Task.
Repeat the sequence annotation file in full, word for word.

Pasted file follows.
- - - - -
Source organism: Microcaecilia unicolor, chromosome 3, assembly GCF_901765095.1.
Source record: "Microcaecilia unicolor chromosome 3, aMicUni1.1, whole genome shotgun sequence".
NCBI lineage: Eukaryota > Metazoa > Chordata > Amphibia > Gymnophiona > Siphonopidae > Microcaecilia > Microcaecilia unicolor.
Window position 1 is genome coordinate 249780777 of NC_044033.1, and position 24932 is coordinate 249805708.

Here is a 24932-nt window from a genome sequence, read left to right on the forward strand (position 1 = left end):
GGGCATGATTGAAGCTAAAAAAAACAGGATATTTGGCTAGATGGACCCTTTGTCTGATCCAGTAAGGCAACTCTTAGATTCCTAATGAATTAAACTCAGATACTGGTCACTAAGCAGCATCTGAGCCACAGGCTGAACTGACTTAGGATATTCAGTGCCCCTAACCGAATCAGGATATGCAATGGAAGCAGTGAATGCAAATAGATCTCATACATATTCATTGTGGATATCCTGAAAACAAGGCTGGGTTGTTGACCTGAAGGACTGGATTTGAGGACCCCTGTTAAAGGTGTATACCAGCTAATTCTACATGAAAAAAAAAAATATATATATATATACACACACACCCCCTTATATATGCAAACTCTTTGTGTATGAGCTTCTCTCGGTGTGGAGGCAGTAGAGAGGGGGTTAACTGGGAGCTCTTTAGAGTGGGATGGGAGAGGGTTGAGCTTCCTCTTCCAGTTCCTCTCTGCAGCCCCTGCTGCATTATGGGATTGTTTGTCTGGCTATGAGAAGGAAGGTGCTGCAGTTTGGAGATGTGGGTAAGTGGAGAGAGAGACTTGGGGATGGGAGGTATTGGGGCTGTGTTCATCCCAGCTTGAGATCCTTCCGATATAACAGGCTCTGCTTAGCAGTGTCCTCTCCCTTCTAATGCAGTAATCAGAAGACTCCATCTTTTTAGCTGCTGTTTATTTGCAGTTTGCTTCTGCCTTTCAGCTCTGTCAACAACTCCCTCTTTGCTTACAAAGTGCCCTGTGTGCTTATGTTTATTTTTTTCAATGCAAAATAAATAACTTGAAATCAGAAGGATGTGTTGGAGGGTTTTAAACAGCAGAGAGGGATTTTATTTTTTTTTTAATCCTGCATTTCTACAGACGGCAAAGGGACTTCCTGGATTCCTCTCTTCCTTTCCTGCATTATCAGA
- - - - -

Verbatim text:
Source organism: Microcaecilia unicolor, chromosome 3, assembly GCF_901765095.1.
Source record: "Microcaecilia unicolor chromosome 3, aMicUni1.1, whole genome shotgun sequence".
NCBI lineage: Eukaryota > Metazoa > Chordata > Amphibia > Gymnophiona > Siphonopidae > Microcaecilia > Microcaecilia unicolor.
Window position 1 is genome coordinate 249780777 of NC_044033.1, and position 24932 is coordinate 249805708.

Here is a 24932-nt window from a genome sequence, read left to right on the forward strand (position 1 = left end):
GGGCATGATTGAAGCTAAAAAAAACAGGATATTTGGCTAGATGGACCCTTTGTCTGATCCAGTAAGGCAACTCTTAGATTCCTAATGAATTAAACTCAGATACTGGTCACTAAGCAGCATCTGAGCCACAGGCTGAACTGACTTAGGATATTCAGTGCCCCTAACCGAATCAGGATATGCAATGGAAGCAGTGAATGCAAATAGATCTCATACATATTCATTGTGGATATCCTGAAAACAAGGCTGGGTTGTTGACCTGAAGGACTGGATTTGAGGACCCCTGTTAAAGGTGTATACCAGCTAATTCTACATGAAAAAAAAAAATATATATATATATACACACACACCCCCTTATATATGCAAACTCTTTGTGTATGAGCTTCTCTCGGTGTGGAGGCAGTAGAGAGGGGGTTAACTGGGAGCTCTTTAGAGTGGGATGGGAGAGGGTTGAGCTTCCTCTTCCAGTTCCTCTCTGCAGCCCCTGCTGCATTATGGGATTGTTTGTCTGGCTATGAGAAGGAAGGTGCTGCAGTTTGGAGATGTGGGTAAGTGGAGAGAGAGACTTGGGGATGGGAGGTATTGGGGCTGTGTTCATCCCAGCTTGAGATCCTTCCGATATAACAGGCTCTGCTTAGCAGTGTCCTCTCCCTTCTAATGCAGTAATCAGAAGACTCCATCTTTTTAGCTGCTGTTTATTTGCAGTTTGCTTCTGCCTTTCAGCTCTGTCAACAACTCCCTCTTTGCTTACAAAGTGCCCTGTGTGCTTATGTTTATTTTTTTCAATGCAAAATAAATAACTTGAAATCAGAAGGATGTGTTGGAGGGTTTTAAACAGCAGAGAGGGATTTTATTTTTTTTTTAATCCTGCATTTCTACAGACGGCAAAGGGACTTCCTGGATTCCTCTCTTCCTTTCCTGCATTATCAGA